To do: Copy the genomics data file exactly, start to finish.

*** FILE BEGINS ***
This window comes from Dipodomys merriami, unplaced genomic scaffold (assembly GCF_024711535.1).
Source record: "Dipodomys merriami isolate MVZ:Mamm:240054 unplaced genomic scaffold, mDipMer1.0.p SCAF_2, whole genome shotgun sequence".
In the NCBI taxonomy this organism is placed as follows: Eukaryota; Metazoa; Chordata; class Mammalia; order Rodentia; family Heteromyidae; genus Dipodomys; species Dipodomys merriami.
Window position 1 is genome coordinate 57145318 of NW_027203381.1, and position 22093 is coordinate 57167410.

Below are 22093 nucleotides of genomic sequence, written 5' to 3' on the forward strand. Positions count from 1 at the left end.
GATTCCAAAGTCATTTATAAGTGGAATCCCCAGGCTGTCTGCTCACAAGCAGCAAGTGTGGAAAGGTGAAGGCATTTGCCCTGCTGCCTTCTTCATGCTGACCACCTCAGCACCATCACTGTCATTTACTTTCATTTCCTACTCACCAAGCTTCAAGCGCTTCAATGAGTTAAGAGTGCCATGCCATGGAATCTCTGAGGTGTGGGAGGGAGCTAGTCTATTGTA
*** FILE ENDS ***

This window comes from Dipodomys merriami, unplaced genomic scaffold (assembly GCF_024711535.1).
Source record: "Dipodomys merriami isolate MVZ:Mamm:240054 unplaced genomic scaffold, mDipMer1.0.p SCAF_2, whole genome shotgun sequence".
In the NCBI taxonomy this organism is placed as follows: Eukaryota; Metazoa; Chordata; class Mammalia; order Rodentia; family Heteromyidae; genus Dipodomys; species Dipodomys merriami.
Window position 1 is genome coordinate 57145318 of NW_027203381.1, and position 22093 is coordinate 57167410.

Below are 22093 nucleotides of genomic sequence, written 5' to 3' on the forward strand. Positions count from 1 at the left end.
GATTCCAAAGTCATTTATAAGTGGAATCCCCAGGCTGTCTGCTCACAAGCAGCAAGTGTGGAAAGGTGAAGGCATTTGCCCTGCTGCCTTCTTCATGCTGACCACCTCAGCACCATCACTGTCATTTACTTTCATTTCCTACTCACCAAGCTTCAAGCGCTTCAATGAGTTAAGAGTGCCATGCCATGGAATCTCTGAGGTGTGGGAGGGAGCTAGTCTATTGTA